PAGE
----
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The last big movie of the year, and arguably the last true global movie event until 2021, arrived in theaters last night in the form of Star Wars: The Rise of Skywalker. Sans Solo: A Star Wars Story, all Star Wars movies are huge, and J.J. Abrams’ final chapter in the Skywalker Saga was always going to make money. Now we’re getting our first idea of how much money because the numbers from Star Wars: The Rise of Skywalker's opening night have come in.
According to Deadline, Disney is reporting that Star Wars: The Rise of Skywalker made $40 million in domestic preview screenings Thursday night. This is slightly down from the initial report last night that placed Episode IX with a $44-$48 million start, but it's still good enough to put J.J. Abrams’ film in elite company.
If that $40 million opening night figure holds once all the money is counted, that gives Star Wars: The Rise of Skywalker the fifth-highest Thursday night preview box office of all time, slotting in behind Harry Potter and the Deathly Hallows Part 2, which made $43.5 million in previews. Also ahead of The Rise of Skywalker are Star Wars: The Last Jedi with $45 million, Star Wars: The Force Awakens with $57 million and, of course, Avengers: Endgame with $60 million.
A $40 million opening night is down from the previous two films, but it’s still a heck of a start and puts Star Wars: The Rise of Skywalker ahead of both Avengers: Infinity War and Rogue One: A Star Wars Story, which had preview box offices of $39 million and $29 million, respectively.
With its $40 million opening night domestically and $59 million internationally so far, Star Wars: The Rise of Skywalker sits at $99 million worldwide and is likely crossing the $100 million threshold as we speak, and the weekend is just getting started. The film has been forecasted to hit $450 million worldwide opening weekend.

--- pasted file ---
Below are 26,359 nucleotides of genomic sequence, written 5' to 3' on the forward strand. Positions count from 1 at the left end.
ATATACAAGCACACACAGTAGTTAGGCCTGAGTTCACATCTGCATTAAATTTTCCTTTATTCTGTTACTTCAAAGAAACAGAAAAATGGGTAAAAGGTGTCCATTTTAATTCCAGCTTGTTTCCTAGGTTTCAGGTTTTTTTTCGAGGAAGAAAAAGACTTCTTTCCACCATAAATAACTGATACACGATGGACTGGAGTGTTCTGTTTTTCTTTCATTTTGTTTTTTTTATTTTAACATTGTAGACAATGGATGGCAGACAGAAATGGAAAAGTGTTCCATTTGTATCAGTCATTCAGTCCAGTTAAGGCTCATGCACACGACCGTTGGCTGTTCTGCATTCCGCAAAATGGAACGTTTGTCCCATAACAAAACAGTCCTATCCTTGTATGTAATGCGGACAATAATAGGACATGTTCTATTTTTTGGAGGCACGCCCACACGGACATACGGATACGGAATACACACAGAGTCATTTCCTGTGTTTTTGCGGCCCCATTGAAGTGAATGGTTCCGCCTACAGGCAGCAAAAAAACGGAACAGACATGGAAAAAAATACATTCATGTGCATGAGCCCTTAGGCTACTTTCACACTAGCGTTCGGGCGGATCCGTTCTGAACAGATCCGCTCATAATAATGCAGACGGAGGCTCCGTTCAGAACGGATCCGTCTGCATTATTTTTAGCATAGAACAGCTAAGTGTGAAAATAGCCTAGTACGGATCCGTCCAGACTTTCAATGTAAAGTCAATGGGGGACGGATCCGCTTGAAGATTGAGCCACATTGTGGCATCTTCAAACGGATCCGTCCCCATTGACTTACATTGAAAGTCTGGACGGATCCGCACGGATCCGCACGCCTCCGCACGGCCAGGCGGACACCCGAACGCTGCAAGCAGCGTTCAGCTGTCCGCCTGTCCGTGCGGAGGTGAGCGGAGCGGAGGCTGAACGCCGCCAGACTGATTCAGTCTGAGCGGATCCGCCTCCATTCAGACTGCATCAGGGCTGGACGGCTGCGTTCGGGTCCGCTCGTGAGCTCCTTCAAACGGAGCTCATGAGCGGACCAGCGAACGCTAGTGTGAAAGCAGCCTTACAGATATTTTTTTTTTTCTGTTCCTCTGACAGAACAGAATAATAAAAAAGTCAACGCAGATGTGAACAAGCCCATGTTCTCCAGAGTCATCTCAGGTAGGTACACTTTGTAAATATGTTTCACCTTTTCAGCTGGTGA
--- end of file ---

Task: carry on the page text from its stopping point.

Tracking has had Star Wars: The Rise of Skywalker pegged to hit $170 million domestically over the three-day opening weekend, but that may be a bit conservative with those in the industry seeing the film going north of $200 million opening weekend. Should that happen, The Rise of Skywalker would be only the eighth film to do so.
So financially, Star Wars: The Rise of Skywalker is looking like a success. But so was Star Wars: The Last Jedi, and like that film, The Rise of Skywalker is already proving divisive. A film in this franchise, especially the final film of the Skywalker Saga, is likely review-proof to a degree, but it is worth noting that the critical response to J.J. Abrams’ film has been tepid at best.
The fan response seems to be a lot better, with opening night exit polling (which admittedly reflects the opinions of those predisposed to enjoy a film) shows that audiences are enjoying The Rise of Skywalker. The concluding chapter of the Skywalker Saga will also boast the widest theater count ever in December, with 4,406 locations.
While the discussions on Star Wars: The Rise of Skywalker, the Sequel Trilogy and the Skywalker Saga as a whole will continue for the weeks, months and years ahead, early signs look good that Episode IX will return the franchise to financial glory after Solo’s misstep.